For those interested in obtaining additional music of the ‘Second Viennese School’ I feel it is appropriate to mention a few competing versions in the catalogue. There are relatively few sets of music of the ‘Second Viennese School’ and probably the best known is the 1989 release from Herbert von Karajan and the Berlin Philharmonic Orchestra. Karajan’s set comprises: Schoenberg’s Pelleas und Melisande, Op. 5, Variations for Orchestra, Op. 31, Verklärte Nacht, Op. 4, Berg’s Three Pieces for Orchestra, Op. 6; Three Pieces from the Lyric Suite, Webern’s Passacaglia, Op. 1, Five Movements, Op. 5, Symphony, Op. 21 and Six Pieces for Orchestra, Op. 6 on Deutsche Grammophon 427 4242 0.

Webern music is particularly well represented in the catalogues by some exceptional performances. Modern music specialist Pierre Boulez and the Berlin Philharmonic have a six disc Webern set on Deutsche Grammophon 457 6372 9. From this here are two single discs available separately that include some of the works on the EMI Rattle Edition. Boulez’s Volume II has the Webern Five Movements, Op. 5 and the Six Pieces, Op. 6 on Deutsche Grammophon 447 099-2 (c/w Webern Passacaglia, Op. 1, Fuga from JS Bach’s Musical Offering, Schubert orch. Webern German Dances) Boulez’s Volume III contains Webern’s Five Orchestral Pieces, Op. 10 on Deutsche Grammophon 447 765-2 (c/w Webern Three Orchestral Songs, Symphony, Op. 21, Das Augenlicht, Op. 26, Cantata No. 1, Op, 29, Cantata; No. 2, Op. 31 and Variations for orchestra, Op. 30).

A wonderful single disc of Webern orchestral works that I greatly admire is from Giuseppe Sinopoli and the Staatskapelle Dresden. Beautifully played and recorded in 1986 the disc consists of: Im Sommerwind, Passacaglia, Op. 1, Six Pieces for Orchestra, Op. 6, Five Orchestral Pieces, Op. 10, Symphony, Op. 21, Concerto, Op. 24 and Variations for orchestra, Op. 30.

As one might imagine there are several versions of the Berg Violin Concerto in the catalogues. I especially admire Anne-Sophie Mutter. the excellent and sensitive soloist with the Chicago Symphony Orchestra/James Levine on Deutsche Grammophon 437 093 2. (c/w Rihm Gesungene Zeit) Another fine account of the concerto is played expressively by Itzhak Perlman with the Boston Symphony Orchestra/Seiji Ozawa on Deutsche Grammophon 447 445 2. (c/w Stravinsky Violin Concerto, Ravel Tzigane). Previously released on Philips, a recent re-issue worthy of attention and high on intensity is played by soloist Gidon Kremer and the Symphonieorchester des Bayerischen Rundfunks/Sir Colin Davis from 1983/4 on Newton Classics 8802018. (c/w Berg Three Orchestral Pieces, Op.6)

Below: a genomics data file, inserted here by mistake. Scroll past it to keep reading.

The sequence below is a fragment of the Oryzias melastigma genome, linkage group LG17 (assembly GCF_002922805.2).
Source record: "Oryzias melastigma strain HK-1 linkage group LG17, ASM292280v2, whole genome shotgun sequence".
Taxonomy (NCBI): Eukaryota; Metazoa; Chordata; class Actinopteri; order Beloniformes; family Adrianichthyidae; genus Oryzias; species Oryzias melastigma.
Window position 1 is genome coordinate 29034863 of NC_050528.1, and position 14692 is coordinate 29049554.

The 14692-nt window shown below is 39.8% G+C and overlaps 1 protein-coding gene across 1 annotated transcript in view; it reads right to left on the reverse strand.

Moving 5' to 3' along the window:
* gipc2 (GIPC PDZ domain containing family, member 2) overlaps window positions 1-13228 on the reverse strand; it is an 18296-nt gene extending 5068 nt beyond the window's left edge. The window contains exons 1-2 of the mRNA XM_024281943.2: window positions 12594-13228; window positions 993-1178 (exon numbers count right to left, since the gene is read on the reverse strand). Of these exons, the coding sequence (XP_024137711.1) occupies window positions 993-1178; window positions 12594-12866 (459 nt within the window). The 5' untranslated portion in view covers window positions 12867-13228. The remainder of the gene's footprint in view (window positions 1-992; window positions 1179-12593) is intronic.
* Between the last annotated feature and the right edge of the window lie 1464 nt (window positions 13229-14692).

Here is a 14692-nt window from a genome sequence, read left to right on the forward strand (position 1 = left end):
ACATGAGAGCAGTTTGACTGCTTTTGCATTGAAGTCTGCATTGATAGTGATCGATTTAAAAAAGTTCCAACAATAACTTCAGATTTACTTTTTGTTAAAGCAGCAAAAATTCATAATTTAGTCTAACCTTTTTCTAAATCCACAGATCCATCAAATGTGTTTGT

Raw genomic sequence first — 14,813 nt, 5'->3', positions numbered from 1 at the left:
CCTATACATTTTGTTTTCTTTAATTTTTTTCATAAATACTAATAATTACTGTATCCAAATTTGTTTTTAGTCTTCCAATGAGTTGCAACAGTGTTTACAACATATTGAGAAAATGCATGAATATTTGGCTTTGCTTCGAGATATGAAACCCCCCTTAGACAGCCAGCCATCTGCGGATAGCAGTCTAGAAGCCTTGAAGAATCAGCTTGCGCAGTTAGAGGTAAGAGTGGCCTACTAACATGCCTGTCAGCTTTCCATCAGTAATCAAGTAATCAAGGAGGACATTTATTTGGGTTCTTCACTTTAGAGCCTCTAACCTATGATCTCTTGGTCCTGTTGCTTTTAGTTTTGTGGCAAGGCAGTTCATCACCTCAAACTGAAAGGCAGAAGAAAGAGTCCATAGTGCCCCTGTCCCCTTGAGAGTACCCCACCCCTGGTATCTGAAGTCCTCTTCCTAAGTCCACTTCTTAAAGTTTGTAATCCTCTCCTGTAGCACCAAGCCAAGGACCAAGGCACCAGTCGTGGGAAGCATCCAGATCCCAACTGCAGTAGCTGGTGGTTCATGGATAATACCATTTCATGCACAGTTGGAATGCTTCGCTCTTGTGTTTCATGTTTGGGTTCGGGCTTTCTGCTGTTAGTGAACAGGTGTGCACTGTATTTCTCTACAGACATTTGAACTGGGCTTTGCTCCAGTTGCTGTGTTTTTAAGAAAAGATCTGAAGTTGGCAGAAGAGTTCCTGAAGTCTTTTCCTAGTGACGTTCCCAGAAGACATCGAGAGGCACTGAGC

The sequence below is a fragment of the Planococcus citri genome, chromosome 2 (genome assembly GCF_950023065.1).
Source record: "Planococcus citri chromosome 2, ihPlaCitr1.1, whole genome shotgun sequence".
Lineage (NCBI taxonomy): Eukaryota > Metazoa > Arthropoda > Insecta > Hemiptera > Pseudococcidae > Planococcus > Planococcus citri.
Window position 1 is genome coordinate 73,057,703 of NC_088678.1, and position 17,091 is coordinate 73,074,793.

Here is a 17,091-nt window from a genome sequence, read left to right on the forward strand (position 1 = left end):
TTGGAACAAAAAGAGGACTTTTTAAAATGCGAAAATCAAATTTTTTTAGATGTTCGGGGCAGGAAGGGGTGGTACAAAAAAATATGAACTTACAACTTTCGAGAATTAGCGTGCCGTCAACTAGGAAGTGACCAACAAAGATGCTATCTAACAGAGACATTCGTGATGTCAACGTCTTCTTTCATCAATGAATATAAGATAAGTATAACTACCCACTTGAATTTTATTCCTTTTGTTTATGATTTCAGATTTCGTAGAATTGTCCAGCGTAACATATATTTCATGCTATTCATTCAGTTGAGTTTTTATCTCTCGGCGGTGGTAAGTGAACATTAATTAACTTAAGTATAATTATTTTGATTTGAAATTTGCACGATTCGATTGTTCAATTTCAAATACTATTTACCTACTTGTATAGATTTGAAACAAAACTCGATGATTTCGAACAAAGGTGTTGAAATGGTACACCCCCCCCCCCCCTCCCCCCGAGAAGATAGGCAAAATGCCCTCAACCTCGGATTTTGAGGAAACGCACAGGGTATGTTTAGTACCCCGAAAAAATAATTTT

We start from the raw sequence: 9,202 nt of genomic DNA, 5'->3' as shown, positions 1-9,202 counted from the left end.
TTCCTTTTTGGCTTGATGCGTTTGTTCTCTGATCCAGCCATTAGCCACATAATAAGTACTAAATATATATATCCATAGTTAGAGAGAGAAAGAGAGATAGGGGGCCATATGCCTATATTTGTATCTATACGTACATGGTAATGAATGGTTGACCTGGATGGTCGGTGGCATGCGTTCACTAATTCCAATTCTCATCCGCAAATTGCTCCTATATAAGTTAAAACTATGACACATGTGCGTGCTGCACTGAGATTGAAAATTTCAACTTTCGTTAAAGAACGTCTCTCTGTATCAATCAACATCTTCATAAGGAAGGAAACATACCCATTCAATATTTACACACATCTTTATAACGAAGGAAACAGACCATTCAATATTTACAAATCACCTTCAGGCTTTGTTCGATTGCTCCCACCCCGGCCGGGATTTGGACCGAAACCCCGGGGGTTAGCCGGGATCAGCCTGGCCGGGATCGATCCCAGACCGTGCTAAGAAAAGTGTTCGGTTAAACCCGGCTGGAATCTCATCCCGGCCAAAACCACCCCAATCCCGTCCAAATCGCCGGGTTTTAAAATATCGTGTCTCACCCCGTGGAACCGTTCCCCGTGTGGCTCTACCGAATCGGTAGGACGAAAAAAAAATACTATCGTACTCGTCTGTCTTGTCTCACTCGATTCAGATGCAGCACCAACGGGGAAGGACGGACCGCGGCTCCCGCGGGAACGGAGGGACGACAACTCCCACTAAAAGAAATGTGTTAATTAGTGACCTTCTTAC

For those that find the music of the ‘Second Viennese School’ a listening challenge there is nothing here that cannot be enjoyed with a combination of an open mind and a reasonable degree of concentration. The presentation of this EMI box is greatly let down by the lack of texts with translations. That said, the music is extremely well performed and the fine sound quality is as good as we have come to expect from EMI Classics.

Michael Cookson

Recording Details
Arnold SCHOENBERG (1874-1951)
Tove - Karita Mattila (soprano); Waldtaube - Anne Sofie von Otter (mezzo); Waldemar - Thomas Moser (tenor); Klaus-Narr – Philip Langridge (tenor); Bauer, Sprecher – Thomas Quasthoff (bass-baritone);
Rundfunkchor Berlin, MDR Rundfunkchor Leipzig, Ernst Senff Chor/Simon Halsey, Berlin Philharmonic Orchestra/Sir Simon Rattle rec. September 2001, Philharmonie, Berlin
Arnold SCHOENBERG (1874-1951)
Chamber Symphony No. 1, Op. 9
Birmingham Contemporary Music Group/Sir Simon Rattle
rec. 9-10 October 1993, Symphony Hall, Birmingham
Arnold SCHOENBERG (1874-1951)
Erwartung, Op. 17
Variations for Orchestra, Op. 31
Phyllis Bryn-Julson (soprano) (Op. 17)
City of Birmingham Symphony Orchestra/Sir Simon Rattle
rec. 30 September, 1 October 1993; 5-6 May 1993, Symphony Hall, Birmingham
Arnold SCHOENBERG (1874-1951)
Five Orchestral Pieces Op. 16
City of Birmingham Symphony Orchestra/Sir Simon Rattle
rec. 19-21 December 1987; 29 April 1988, Butterworth Hall, Warwick Arts Centre, Warwick University
Anton WEBERN (1883 - 1945)
Six Orchestral Pieces, Op. 6
City of Birmingham Symphony Orchestra/Sir Simon Rattle
rec. 29 April 1988, Butterworth Hall, Warwick Arts Centre, Warwick University
Anton WEBERN (1883 - 1945)
Five Orchestral Pieces, Op. 10
City of Birmingham Symphony Orchestra/Sir Simon Rattle
rec. 9, 15 July; 8-11 August 1995, Symphony Hall, Birmingham
Alban BERG (1885-1935)
Lulu Suite
Arleen Auger (soprano)
City of Birmingham Symphony Orchestra/Sir Simon Rattle
rec. 19-21 December 1987, Butterworth Hall, Warwick Arts Centre, Warwick University
Johannes BRAHMS (1833-1897)/Arnold SCHOENBERG (1874-1951)
Piano Quartet No. 1 in G minor Op. 25 (orch. Schoenberg)
City of Birmingham Symphony Orchestra/Sir Simon Rattle
rec. 19 July 1984, Snape Maltings, Suffolk
Arnold SCHOENBERG (1874-1951)
A Survivor from Warsaw, Op. 16
Frank Mazura (speaker)
Male voices of the City of Birmingham Symphony Chorus,
City of Birmingham Symphony Orchestra/Sir Simon Rattle
rec. 9, 15 July; 8-12 August 1995, Symphony Hall, Birmingham
Alban BERG (1885-1935)
Violin Concerto - Conclusion
Gidon Kremer (violin)
City of Birmingham Symphony Orchestra/Sir Simon Rattle
rec. 9, 15 July; 8-12 August 1995, Symphony Hall, Birmingham